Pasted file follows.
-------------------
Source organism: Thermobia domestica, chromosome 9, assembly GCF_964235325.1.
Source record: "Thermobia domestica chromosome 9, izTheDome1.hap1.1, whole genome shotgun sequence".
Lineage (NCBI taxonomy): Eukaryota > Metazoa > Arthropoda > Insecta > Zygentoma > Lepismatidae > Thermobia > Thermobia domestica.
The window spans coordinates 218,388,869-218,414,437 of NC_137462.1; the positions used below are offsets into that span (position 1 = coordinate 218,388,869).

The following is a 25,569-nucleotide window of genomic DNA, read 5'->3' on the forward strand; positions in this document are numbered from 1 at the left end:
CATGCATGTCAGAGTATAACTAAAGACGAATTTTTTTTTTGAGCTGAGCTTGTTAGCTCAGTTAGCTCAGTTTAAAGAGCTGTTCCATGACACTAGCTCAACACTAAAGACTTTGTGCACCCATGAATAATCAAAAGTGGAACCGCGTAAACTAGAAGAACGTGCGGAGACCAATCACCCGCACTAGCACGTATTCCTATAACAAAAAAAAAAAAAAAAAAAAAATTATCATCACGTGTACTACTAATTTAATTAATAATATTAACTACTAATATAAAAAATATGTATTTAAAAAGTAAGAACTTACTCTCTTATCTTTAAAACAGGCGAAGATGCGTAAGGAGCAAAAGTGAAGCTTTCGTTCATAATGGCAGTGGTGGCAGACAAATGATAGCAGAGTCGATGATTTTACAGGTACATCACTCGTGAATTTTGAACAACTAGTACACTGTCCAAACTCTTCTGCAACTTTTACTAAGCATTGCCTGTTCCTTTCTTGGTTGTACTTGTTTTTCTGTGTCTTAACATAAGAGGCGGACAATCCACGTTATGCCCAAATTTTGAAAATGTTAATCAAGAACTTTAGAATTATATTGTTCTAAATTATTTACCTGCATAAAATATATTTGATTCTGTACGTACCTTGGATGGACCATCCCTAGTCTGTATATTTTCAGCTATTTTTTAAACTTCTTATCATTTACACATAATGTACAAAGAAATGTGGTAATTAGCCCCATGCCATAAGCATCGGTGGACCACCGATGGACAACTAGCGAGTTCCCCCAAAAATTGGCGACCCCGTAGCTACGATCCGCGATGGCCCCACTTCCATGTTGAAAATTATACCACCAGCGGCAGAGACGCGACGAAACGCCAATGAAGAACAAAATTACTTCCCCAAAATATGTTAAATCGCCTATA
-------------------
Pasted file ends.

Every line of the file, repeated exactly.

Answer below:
Source organism: Thermobia domestica, chromosome 9, assembly GCF_964235325.1.
Source record: "Thermobia domestica chromosome 9, izTheDome1.hap1.1, whole genome shotgun sequence".
Lineage (NCBI taxonomy): Eukaryota > Metazoa > Arthropoda > Insecta > Zygentoma > Lepismatidae > Thermobia > Thermobia domestica.
The window spans coordinates 218,388,869-218,414,437 of NC_137462.1; the positions used below are offsets into that span (position 1 = coordinate 218,388,869).

The following is a 25,569-nucleotide window of genomic DNA, read 5'->3' on the forward strand; positions in this document are numbered from 1 at the left end:
CATGCATGTCAGAGTATAACTAAAGACGAATTTTTTTTTTGAGCTGAGCTTGTTAGCTCAGTTAGCTCAGTTTAAAGAGCTGTTCCATGACACTAGCTCAACACTAAAGACTTTGTGCACCCATGAATAATCAAAAGTGGAACCGCGTAAACTAGAAGAACGTGCGGAGACCAATCACCCGCACTAGCACGTATTCCTATAACAAAAAAAAAAAAAAAAAAAAAATTATCATCACGTGTACTACTAATTTAATTAATAATATTAACTACTAATATAAAAAATATGTATTTAAAAAGTAAGAACTTACTCTCTTATCTTTAAAACAGGCGAAGATGCGTAAGGAGCAAAAGTGAAGCTTTCGTTCATAATGGCAGTGGTGGCAGACAAATGATAGCAGAGTCGATGATTTTACAGGTACATCACTCGTGAATTTTGAACAACTAGTACACTGTCCAAACTCTTCTGCAACTTTTACTAAGCATTGCCTGTTCCTTTCTTGGTTGTACTTGTTTTTCTGTGTCTTAACATAAGAGGCGGACAATCCACGTTATGCCCAAATTTTGAAAATGTTAATCAAGAACTTTAGAATTATATTGTTCTAAATTATTTACCTGCATAAAATATATTTGATTCTGTACGTACCTTGGATGGACCATCCCTAGTCTGTATATTTTCAGCTATTTTTTAAACTTCTTATCATTTACACATAATGTACAAAGAAATGTGGTAATTAGCCCCATGCCATAAGCATCGGTGGACCACCGATGGACAACTAGCGAGTTCCCCCAAAAATTGGCGACCCCGTAGCTACGATCCGCGATGGCCCCACTTCCATGTTGAAAATTATACCACCAGCGGCAGAGACGCGACGAAACGCCAATGAAGAACAAAATTACTTCCCCAAAATATGTTAAATCGCCTATA